Daily Archives: June 16, 2018

Morality Movies (BROADCAST NEWS & WALL STREET)

This was published at the end of my first year at the Reader, in their Christmas issue. –J.R.

BROADCAST NEWS *** (A must-see)

Directed and written by James L. Brooks

With Holly Hunter, Albert Brooks, William Hurt, Robert Prosky, Lois Chiles, Joan Cusack, and Jack Nicholson.

WALL STREET ** (Worth seeing)

Directed by Oliver Stone

Written by Stone and Stanley Weiser

With Charlie Sheen, Michael Douglas, Martin Sheen, Daryl Hannah, Terence Stamp, Hal Holbrook, and Sylvia Miles.


Both Broadcast News and Wall Street score as punchy, energetic movies that are designed to feel as contemporary as possible without taking place in the literal present, and both pivot around a moral reckoning that accompanies economic cutbacks -– as if to remind us that this country’s Reagan-inspired spending spree, which tripled our trillion-dollar national debt, seems to be drawing to a fearful close. Apart from offering behind-the-scenes glimpses of their all-encompassing, hothouse professional turfs, both movies are built around the mise en scene of a moral crisis that splits the major characters apart –- each one charting a mutual seduction that leads to recriminations and the characters isolated in opposing moral camps. Yet the undisputed effectiveness of these films as entertainment seems at least partially predicated on fudging or at least mystifying the moral issues that they are bold enough to raise.… Read more »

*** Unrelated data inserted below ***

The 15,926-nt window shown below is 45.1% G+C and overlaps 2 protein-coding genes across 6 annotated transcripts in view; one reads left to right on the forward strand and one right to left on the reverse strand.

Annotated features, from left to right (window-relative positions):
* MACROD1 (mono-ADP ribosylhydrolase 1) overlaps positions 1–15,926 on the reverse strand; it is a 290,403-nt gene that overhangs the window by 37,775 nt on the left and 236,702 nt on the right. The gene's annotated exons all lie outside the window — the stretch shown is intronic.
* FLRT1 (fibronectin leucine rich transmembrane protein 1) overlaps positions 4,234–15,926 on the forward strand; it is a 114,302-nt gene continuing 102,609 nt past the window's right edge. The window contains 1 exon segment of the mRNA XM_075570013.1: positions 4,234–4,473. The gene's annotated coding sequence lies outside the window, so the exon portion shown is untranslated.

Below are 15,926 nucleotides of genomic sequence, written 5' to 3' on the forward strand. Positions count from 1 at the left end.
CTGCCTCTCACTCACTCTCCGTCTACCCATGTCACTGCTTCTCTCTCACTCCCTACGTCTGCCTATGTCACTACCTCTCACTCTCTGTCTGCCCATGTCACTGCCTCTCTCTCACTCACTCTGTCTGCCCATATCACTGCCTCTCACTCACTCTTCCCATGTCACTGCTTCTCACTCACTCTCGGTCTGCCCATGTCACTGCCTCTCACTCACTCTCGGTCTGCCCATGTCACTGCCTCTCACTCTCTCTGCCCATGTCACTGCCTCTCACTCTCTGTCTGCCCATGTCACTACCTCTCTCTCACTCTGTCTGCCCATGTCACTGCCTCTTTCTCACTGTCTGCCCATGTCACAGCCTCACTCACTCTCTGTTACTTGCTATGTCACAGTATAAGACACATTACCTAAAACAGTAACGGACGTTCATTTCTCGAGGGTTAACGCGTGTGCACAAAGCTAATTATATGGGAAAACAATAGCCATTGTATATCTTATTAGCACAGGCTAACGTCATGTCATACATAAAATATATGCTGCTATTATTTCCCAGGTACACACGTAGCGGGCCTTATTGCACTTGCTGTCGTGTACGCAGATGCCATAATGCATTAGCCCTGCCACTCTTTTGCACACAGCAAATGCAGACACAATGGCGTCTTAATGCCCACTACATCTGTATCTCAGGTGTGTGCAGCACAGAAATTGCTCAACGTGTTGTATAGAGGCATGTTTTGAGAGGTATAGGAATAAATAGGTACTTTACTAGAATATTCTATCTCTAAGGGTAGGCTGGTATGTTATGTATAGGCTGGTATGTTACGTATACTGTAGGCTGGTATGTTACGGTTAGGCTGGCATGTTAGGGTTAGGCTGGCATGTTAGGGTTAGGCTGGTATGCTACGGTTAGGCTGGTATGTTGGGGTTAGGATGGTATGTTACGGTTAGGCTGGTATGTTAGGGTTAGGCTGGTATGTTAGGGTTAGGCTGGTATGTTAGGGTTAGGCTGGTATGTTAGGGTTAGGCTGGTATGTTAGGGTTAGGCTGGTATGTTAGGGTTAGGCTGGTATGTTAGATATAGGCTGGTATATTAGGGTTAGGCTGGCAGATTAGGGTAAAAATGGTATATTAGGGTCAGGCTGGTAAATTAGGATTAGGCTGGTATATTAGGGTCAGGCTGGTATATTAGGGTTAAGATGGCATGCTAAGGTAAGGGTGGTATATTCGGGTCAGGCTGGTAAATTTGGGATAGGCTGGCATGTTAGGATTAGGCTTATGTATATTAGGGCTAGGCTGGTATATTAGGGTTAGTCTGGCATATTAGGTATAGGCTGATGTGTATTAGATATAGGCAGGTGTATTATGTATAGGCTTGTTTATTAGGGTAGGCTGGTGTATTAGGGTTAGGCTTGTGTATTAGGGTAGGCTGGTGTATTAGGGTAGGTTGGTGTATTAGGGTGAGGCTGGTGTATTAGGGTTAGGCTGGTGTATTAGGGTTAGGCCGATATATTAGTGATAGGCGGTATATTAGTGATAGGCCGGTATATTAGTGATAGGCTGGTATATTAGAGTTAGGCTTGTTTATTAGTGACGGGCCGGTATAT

Too Big for the Screen [on CHARLES MINGUS: TRIUMPH OF THE UNDERDOG]

From the Chicago Reader, June 20, 2003. The posthumous Schuller-conducted premiere of Epitaph, incidentally, alluded to below, is now available on DVD, and is warmly recommended.  — J.R.

GuntherSchuller

Charles Mingus: Triumph of the Underdog

*** (A must-see)

Directed by Don McGlynn.

The sheer impossibility of encompassing jazz bassist, composer, and bandleader Charles Mingus (1922-’79) in a single film limits Don McGlynn’s ambitious 1997 documentary, Charles Mingus: Triumph of the Underdog, from the outset. Which doesn’t mean you shouldn’t see it — it’s playing at the Gene Siskel Film Center, and Mingus’s second wife, Celia Mingus Zaentz, will lead a discussion after the June 27 screening — but if you don’t already know something about the man’s music this may not be the ideal place to start. I’d recommend instead one of his best early albums — The Clown, Tijuana Moods, East Coasting, Mingus Dynasty, Charles Mingus Presents Charles Mingus (the best one with Eric Dolphy), or Mingus at Monterey.

No single book has succeeded in doing full justice to Mingus either. Maybe it’s because he had a genius for straddling musical categories such as traditional, modern, avant-garde, jazz, and classical (as Gunther Schuller points out in one of this film’s interviews, Mingus studied Arnold Schoenberg’s music in his teens, during the 30s, when few people here were familiar with it).… Read more »